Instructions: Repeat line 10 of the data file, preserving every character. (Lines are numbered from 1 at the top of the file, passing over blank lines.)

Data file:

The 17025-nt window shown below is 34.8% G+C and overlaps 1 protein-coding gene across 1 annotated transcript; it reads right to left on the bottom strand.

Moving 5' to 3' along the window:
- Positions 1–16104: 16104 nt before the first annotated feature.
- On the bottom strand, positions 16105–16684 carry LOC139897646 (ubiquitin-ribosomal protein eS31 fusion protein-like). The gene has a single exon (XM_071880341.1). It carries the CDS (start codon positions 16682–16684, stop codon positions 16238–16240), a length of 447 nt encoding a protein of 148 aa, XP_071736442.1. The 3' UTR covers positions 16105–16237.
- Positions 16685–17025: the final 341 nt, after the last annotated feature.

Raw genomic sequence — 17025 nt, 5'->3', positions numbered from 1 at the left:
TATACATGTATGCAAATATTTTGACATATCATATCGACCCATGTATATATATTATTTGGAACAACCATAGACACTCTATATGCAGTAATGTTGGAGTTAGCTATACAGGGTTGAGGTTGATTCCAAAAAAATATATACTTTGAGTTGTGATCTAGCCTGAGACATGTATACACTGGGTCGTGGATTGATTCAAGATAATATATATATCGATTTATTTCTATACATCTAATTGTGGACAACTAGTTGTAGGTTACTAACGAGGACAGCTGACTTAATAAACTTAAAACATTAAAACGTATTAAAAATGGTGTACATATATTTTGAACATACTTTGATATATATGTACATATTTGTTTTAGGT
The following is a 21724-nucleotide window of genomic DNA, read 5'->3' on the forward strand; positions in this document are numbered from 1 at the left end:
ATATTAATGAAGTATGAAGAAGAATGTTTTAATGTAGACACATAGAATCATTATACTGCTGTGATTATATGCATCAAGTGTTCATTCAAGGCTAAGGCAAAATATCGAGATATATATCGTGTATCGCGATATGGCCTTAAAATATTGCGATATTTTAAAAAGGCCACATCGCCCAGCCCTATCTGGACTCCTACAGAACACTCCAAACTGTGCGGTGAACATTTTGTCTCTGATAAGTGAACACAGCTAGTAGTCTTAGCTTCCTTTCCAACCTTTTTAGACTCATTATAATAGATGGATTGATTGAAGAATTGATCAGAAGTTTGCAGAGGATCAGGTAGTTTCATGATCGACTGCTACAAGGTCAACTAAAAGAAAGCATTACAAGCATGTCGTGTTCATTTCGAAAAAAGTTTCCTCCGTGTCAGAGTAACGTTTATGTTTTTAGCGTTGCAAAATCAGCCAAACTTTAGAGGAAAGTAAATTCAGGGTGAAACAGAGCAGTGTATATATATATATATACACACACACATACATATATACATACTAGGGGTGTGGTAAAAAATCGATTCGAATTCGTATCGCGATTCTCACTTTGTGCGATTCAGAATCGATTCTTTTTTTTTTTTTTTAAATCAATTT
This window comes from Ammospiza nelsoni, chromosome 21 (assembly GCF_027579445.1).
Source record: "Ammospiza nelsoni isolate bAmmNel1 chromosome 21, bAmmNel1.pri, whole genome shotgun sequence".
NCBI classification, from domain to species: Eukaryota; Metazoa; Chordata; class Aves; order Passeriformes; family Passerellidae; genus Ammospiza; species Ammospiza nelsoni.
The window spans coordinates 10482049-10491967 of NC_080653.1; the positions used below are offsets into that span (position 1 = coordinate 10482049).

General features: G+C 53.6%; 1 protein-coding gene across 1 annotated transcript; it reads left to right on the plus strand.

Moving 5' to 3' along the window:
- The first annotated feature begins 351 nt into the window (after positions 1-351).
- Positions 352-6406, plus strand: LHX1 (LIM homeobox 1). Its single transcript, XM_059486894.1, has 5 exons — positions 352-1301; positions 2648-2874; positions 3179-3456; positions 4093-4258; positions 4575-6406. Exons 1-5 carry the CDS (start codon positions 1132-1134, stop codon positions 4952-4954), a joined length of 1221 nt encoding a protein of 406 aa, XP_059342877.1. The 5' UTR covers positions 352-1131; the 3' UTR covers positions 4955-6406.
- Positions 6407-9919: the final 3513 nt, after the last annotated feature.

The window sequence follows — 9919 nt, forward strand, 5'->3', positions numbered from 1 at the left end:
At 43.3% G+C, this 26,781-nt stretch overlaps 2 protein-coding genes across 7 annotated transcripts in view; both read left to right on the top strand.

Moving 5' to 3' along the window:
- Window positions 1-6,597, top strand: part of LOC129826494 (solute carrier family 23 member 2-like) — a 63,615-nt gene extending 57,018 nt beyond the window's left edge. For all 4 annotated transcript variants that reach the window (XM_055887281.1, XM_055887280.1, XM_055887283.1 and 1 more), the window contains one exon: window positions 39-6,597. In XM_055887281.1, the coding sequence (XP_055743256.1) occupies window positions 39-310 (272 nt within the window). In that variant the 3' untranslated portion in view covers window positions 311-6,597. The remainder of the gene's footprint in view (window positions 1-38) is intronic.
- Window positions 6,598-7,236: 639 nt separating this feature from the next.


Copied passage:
This window comes from Ammospiza nelsoni, chromosome 21 (assembly GCF_027579445.1).